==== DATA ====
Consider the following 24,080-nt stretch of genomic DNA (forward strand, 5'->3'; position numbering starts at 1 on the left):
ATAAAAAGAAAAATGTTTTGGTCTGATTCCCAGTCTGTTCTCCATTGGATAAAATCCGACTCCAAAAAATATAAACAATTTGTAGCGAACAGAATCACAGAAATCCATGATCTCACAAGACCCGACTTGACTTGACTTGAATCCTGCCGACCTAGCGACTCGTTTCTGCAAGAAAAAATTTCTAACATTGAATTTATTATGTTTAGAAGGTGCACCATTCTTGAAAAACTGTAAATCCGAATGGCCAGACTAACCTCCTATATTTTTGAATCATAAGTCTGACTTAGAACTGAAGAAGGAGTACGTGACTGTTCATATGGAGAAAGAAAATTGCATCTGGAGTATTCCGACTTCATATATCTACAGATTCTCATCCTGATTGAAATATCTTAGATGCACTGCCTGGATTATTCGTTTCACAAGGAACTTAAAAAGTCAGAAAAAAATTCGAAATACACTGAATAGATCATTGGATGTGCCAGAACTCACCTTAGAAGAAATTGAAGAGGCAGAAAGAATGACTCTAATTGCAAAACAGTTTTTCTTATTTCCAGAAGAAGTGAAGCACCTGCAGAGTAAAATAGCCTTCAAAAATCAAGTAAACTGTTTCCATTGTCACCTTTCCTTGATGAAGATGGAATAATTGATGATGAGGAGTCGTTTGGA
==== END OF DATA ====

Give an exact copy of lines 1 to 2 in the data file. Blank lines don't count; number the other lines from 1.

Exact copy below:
Consider the following 24,080-nt stretch of genomic DNA (forward strand, 5'->3'; position numbering starts at 1 on the left):
ATAAAAAGAAAAATGTTTTGGTCTGATTCCCAGTCTGTTCTCCATTGGATAAAATCCGACTCCAAAAAATATAAACAATTTGTAGCGAACAGAATCACAGAAATCCATGATCTCACAAGACCCGACTTGACTTGACTTGAATCCTGCCGACCTAGCGACTCGTTTCTGCAAGAAAAAATTTCTAACATTGAATTTATTATGTTTAGAAGGTGCACCATTCTTGAAAAACTGTAAATCCGAATGGCCAGACTAACCTCCTATATTTTTGAATCATAAGTCTGACTTAGAACTGAAGAAGGAGTACGTGACTGTTCATATGGAGAAAGAAAATTGCATCTGGAGTATTCCGACTTCATATATCTACAGATTCTCATCCTGATTGAAATATCTTAGATGCACTGCCTGGATTATTCGTTTCACAAGGAACTTAAAAAGTCAGAAAAAAATTCGAAATACACTGAATAGATCATTGGATGTGCCAGAACTCACCTTAGAAGAAATTGAAGAGGCAGAAAGAATGACTCTAATTGCAAAACAGTTTTTCTTATTTCCAGAAGAAGTGAAGCACCTGCAGAGTAAAATAGCCTTCAAAAATCAAGTAAACTGTTTCCATTGTCACCTTTCCTTGATGAAGATGGAATAATTGATGATGAGGAGTCGTTTGGA